The sports world has spent the last five days focused on Los Angeles Clippers owner Donald Sterling, after TMZ and Deadspin published audio recordings purporting to display Sterling making racist remarks about African-Americans, including NBA legend Magic Johnson.
NBA superstars including LeBron James and Kobe Bryant have called on the league to strip Sterling of his ownership, and even President Obama has weighed in. It’s possible the league will do exactly that — or at least level some measure of heavy punishment against Sterling — at a press conference this afternoon.
The uprising against Sterling has provoked questions about why the NBA didn’t take action against him — and why NBA superstars didn’t speak out against him — before, given that Sterling has been the subject of two multimillion-dollar housing discrimination suits related to property he owns in Los Angeles. According to details of those lawsuits, Sterling refused to rent apartments to black and Latino tenants.
ESPN’s Bomani Jones wrote about Sterling’s housing discrimination in 2006, when he said that it was time for the league and the media to give more attention to Sterling’s racist housing policies and the problems they created that went beyond the NBA. Monday, Jones, who said that article has gotten more attention now than it did at the time, was a guest on ESPN’s Dan LeBatard’s radio show, and he delivered an impassioned monologue about his feelings about the fact that the league, players, and media are only turning their attention to Sterling now. Housing discrimination, Jones declared, is the problem we should focus on not just in relation to the league but in America as a whole because of the dangerous effects it has on black communities. Listen to the entirety of Jones’ segment (via Deadspin). The key part begins around the 4:30 mark:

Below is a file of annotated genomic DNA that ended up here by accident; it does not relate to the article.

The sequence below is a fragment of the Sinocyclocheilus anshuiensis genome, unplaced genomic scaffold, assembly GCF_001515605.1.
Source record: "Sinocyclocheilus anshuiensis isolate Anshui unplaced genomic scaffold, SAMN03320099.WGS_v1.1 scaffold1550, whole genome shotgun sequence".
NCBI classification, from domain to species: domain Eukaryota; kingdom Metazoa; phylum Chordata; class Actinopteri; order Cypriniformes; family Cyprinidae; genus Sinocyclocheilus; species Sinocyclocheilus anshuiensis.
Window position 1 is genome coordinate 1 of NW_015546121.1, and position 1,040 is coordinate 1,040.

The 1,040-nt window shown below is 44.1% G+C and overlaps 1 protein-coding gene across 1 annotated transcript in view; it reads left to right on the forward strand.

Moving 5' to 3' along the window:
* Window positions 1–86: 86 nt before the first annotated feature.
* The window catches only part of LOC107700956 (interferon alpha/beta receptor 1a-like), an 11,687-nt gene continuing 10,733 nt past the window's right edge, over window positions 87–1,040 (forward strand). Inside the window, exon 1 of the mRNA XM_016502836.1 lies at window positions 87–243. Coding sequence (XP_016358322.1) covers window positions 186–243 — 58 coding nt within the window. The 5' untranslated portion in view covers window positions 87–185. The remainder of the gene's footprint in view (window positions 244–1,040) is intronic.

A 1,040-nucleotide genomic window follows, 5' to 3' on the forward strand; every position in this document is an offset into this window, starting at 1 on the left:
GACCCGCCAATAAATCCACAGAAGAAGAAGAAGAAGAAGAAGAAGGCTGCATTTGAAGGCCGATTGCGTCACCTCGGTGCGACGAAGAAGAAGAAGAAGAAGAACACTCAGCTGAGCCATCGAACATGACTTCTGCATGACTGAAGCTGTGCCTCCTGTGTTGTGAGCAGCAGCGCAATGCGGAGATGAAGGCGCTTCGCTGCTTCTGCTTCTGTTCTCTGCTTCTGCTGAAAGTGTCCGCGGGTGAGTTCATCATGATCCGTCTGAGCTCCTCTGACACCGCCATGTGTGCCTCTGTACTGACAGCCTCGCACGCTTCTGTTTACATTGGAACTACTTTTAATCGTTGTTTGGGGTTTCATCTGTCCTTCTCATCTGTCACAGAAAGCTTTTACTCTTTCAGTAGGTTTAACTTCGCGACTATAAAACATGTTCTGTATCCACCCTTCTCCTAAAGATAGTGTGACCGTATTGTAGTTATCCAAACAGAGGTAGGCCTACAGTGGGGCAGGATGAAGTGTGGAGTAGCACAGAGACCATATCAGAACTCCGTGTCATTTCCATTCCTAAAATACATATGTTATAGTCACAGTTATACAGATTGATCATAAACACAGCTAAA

Housing discrimination, as Jones said, is hardly unique to rentiers like Donald Sterling. It is a systemic part of the American economy and a systemic part of American culture. It is a business strategy employed by Wall Street banks and smaller firms alike. It is, in many ways, a plague perpetuated by the policies of the very United States government charged with keeping it from happening and punishing those who practice it.
Sterling’s past legal troubles provide a clear look at what happens to many black families who try to rent homes and apartments in predominately white neighborhoods. But discrimination pervades the entire housing industry, and discrimination in the initial loan process leads to discrimination in every other aspect of housing.
The most obvious housing discrimination practice from banks and lenders is a process known redlining, named as it is because lenders draw “red lines” around certain neighborhoods — often predominately low-income and minority — where they don’t want to offer mortgage services. Lenders also regularly practice price discrimination, charging higher mortgage interest rates in such neighborhoods than they would for similarly-priced homes in other areas. The Federal Reserve in 2013 said that in addition to perpetuating discrimination, both of these policies made the housing collapse and financial crisis worse, especially for black families, who were twice as likely to enter into foreclosure during the recession than were whites.